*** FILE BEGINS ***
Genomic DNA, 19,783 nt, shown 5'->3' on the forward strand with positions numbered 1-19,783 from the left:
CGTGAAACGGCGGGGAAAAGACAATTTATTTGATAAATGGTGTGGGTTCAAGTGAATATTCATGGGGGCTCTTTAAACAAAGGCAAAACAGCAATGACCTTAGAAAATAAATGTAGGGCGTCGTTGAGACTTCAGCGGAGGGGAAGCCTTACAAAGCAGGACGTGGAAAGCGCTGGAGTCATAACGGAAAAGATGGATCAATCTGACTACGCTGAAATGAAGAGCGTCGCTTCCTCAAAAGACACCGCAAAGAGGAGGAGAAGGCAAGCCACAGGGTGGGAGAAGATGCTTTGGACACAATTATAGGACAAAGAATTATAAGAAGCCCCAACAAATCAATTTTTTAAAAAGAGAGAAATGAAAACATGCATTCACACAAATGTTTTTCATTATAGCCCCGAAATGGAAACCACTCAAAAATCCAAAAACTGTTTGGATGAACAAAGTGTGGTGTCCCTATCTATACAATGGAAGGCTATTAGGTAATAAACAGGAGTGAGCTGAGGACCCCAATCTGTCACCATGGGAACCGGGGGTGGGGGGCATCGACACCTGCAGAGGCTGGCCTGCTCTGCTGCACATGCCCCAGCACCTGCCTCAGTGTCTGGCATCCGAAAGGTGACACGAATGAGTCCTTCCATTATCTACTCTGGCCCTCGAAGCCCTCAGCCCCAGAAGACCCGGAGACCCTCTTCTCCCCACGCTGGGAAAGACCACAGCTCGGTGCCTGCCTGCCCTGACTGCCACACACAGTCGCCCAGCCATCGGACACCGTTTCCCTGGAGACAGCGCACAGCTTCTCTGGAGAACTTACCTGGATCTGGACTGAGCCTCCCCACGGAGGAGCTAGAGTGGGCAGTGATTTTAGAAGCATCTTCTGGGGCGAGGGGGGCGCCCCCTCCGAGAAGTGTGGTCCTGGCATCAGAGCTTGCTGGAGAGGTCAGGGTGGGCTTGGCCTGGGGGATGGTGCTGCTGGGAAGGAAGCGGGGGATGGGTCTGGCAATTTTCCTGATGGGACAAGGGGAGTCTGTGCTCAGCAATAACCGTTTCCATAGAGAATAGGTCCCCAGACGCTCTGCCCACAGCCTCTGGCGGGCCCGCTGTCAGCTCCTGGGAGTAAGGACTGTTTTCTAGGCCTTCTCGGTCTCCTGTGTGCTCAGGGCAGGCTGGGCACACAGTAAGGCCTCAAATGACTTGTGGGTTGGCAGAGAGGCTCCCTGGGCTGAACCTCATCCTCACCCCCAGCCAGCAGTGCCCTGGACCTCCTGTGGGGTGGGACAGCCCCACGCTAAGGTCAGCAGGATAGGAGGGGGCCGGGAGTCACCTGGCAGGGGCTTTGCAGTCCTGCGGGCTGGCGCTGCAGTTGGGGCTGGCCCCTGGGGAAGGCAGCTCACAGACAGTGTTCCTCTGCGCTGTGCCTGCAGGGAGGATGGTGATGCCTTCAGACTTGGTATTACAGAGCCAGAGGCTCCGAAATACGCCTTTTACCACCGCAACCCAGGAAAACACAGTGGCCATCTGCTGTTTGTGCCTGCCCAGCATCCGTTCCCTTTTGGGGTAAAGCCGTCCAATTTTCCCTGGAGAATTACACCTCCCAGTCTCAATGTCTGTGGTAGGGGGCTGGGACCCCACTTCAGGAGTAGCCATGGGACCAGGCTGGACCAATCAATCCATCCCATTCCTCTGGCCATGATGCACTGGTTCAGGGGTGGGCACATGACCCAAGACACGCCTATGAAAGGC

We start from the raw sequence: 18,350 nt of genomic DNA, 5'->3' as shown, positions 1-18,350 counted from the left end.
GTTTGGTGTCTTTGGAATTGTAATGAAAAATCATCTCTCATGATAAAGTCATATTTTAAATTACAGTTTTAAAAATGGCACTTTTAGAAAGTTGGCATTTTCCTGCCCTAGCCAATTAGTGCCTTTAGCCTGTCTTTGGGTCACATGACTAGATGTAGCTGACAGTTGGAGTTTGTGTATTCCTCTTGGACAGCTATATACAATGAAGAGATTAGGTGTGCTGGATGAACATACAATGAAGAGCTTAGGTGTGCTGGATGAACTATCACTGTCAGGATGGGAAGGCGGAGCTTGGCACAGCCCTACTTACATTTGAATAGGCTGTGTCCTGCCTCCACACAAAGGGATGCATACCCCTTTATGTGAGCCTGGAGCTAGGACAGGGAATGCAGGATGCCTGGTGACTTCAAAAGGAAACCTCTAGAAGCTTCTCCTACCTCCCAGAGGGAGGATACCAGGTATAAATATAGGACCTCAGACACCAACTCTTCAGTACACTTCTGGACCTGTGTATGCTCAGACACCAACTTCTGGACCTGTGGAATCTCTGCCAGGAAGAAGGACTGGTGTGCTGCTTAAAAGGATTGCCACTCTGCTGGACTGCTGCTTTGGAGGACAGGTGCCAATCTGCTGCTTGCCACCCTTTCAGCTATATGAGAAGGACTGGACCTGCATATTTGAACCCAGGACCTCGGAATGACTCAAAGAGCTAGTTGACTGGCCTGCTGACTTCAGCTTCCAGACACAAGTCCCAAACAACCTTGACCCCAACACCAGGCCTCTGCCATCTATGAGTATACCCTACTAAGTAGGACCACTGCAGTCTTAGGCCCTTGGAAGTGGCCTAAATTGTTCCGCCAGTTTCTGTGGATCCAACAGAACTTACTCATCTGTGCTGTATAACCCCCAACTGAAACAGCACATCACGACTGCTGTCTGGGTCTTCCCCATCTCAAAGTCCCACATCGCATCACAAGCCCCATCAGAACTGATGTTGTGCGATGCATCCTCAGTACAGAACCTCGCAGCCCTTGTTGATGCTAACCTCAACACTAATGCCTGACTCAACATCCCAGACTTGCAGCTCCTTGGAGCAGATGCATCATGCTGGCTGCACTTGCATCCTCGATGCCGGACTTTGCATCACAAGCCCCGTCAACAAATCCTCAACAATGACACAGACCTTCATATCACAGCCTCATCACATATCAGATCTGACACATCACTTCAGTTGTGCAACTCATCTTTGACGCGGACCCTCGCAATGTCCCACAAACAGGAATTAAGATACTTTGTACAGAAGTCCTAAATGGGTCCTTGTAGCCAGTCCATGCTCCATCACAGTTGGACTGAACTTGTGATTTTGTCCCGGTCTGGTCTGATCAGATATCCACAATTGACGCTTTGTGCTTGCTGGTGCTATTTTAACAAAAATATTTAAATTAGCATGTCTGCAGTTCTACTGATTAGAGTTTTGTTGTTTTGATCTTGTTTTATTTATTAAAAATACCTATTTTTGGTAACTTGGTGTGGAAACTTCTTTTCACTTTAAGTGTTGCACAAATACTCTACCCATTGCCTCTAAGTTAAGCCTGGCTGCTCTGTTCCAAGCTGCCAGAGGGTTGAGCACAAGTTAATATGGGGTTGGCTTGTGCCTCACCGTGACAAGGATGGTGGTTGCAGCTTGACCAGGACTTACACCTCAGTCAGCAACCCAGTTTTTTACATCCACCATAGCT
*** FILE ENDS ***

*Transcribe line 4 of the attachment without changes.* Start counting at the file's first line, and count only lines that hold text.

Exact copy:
GTTTGGTGTCTTTGGAATTGTAATGAAAAATCATCTCTCATGATAAAGTCATATTTTAAATTACAGTTTTAAAAATGGCACTTTTAGAAAGTTGGCATTTTCCTGCCCTAGCCAATTAGTGCCTTTAGCCTGTCTTTGGGTCACATGACTAGATGTAGCTGACAGTTGGAGTTTGTGTATTCCTCTTGGACAGCTATATACAATGAAGAGATTAGGTGTGCTGGATGAACATACAATGAAGAGCTTAGGTGTGCTGGATGAACTATCACTGTCAGGATGGGAAGGCGGAGCTTGGCACAGCCCTACTTACATTTGAATAGGCTGTGTCCTGCCTCCACACAAAGGGATGCATACCCCTTTATGTGAGCCTGGAGCTAGGACAGGGAATGCAGGATGCCTGGTGACTTCAAAAGGAAACCTCTAGAAGCTTCTCCTACCTCCCAGAGGGAGGATACCAGGTATAAATATAGGACCTCAGACACCAACTCTTCAGTACACTTCTGGACCTGTGTATGCTCAGACACCAACTTCTGGACCTGTGGAATCTCTGCCAGGAAGAAGGACTGGTGTGCTGCTTAAAAGGATTGCCACTCTGCTGGACTGCTGCTTTGGAGGACAGGTGCCAATCTGCTGCTTGCCACCCTTTCAGCTATATGAGAAGGACTGGACCTGCATATTTGAACCCAGGACCTCGGAATGACTCAAAGAGCTAGTTGACTGGCCTGCTGACTTCAGCTTCCAGACACAAGTCCCAAACAACCTTGACCCCAACACCAGGCCTCTGCCATCTATGAGTATACCCTACTAAGTAGGACCACTGCAGTCTTAGGCCCTTGGAAGTGGCCTAAATTGTTCCGCCAGTTTCTGTGGATCCAACAGAACTTACTCATCTGTGCTGTATAACCCCCAACTGAAACAGCACATCACGACTGCTGTCTGGGTCTTCCCCATCTCAAAGTCCCACATCGCATCACAAGCCCCATCAGAACTGATGTTGTGCGATGCATCCTCAGTACAGAACCTCGCAGCCCTTGTTGATGCTAACCTCAACACTAATGCCTGACTCAACATCCCAGACTTGCAGCTCCTTGGAGCAGATGCATCATGCTGGCTGCACTTGCATCCTCGATGCCGGACTTTGCATCACAAGCCCCGTCAACAAATCCTCAACAATGACACAGACCTTCATATCACAGCCTCATCACATATCAGATCTGACACATCACTTCAGTTGTGCAACTCATCTTTGACGCGGACCCTCGCAATGTCCCACAAACAGGAATTAAGATACTTTGTACAGAAGTCCTAAATGGGTCCTTGTAGCCAGTCCATGCTCCATCACAGTTGGACTGAACTTGTGATTTTGTCCCGGTCTGGTCTGATCAGATATCCACAATTGACGCTTTGTGCTTGCTGGTGCTATTTTAACAAAAATATTTAAATTAGCATGTCTGCAGTTCTACTGATTAGAGTTTTGTTGTTTTGATCTTGTTTTATTTATTAAAAATACCTATTTTTGGTAACTTGGTGTGGAAACTTCTTTTCACTTTAAGTGTTGCACAAATACTCTACCCATTGCCTCTAAGTTAAGCCTGGCTGCTCTGTTCCAAGCTGCCAGAGGGTTGAGCACAAGTTAATATGGGGTTGGCTTGTGCCTCACCGTGACAAGGATGGTGGTTGCAGCTTGACCAGGACTTACACCTCAGTCAGCAACCCAGTTTTTTACATCCACCATAGCT